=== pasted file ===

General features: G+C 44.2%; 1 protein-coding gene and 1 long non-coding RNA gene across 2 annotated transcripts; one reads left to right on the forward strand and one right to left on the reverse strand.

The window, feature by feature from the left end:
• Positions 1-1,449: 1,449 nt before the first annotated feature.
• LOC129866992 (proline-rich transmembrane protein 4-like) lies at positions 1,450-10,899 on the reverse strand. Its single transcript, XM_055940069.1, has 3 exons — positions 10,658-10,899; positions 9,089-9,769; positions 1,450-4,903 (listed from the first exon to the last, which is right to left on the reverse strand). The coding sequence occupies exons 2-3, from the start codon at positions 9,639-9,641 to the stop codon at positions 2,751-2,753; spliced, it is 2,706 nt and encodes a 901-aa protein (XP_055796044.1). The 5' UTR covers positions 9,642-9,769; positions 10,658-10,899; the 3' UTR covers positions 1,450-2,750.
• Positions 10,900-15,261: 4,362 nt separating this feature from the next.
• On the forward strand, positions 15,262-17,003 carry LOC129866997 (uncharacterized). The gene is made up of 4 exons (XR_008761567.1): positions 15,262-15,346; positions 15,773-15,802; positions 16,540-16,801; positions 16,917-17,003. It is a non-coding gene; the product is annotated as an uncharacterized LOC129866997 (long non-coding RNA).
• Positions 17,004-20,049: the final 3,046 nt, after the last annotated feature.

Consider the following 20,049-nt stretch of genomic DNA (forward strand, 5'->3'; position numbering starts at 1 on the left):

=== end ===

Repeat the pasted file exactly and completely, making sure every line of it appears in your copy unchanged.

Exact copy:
General features: G+C 44.2%; 1 protein-coding gene and 1 long non-coding RNA gene across 2 annotated transcripts; one reads left to right on the forward strand and one right to left on the reverse strand.

The window, feature by feature from the left end:
• Positions 1-1,449: 1,449 nt before the first annotated feature.
• LOC129866992 (proline-rich transmembrane protein 4-like) lies at positions 1,450-10,899 on the reverse strand. Its single transcript, XM_055940069.1, has 3 exons — positions 10,658-10,899; positions 9,089-9,769; positions 1,450-4,903 (listed from the first exon to the last, which is right to left on the reverse strand). The coding sequence occupies exons 2-3, from the start codon at positions 9,639-9,641 to the stop codon at positions 2,751-2,753; spliced, it is 2,706 nt and encodes a 901-aa protein (XP_055796044.1). The 5' UTR covers positions 9,642-9,769; positions 10,658-10,899; the 3' UTR covers positions 1,450-2,750.
• Positions 10,900-15,261: 4,362 nt separating this feature from the next.
• On the forward strand, positions 15,262-17,003 carry LOC129866997 (uncharacterized). The gene is made up of 4 exons (XR_008761567.1): positions 15,262-15,346; positions 15,773-15,802; positions 16,540-16,801; positions 16,917-17,003. It is a non-coding gene; the product is annotated as an uncharacterized LOC129866997 (long non-coding RNA).
• Positions 17,004-20,049: the final 3,046 nt, after the last annotated feature.

Consider the following 20,049-nt stretch of genomic DNA (forward strand, 5'->3'; position numbering starts at 1 on the left):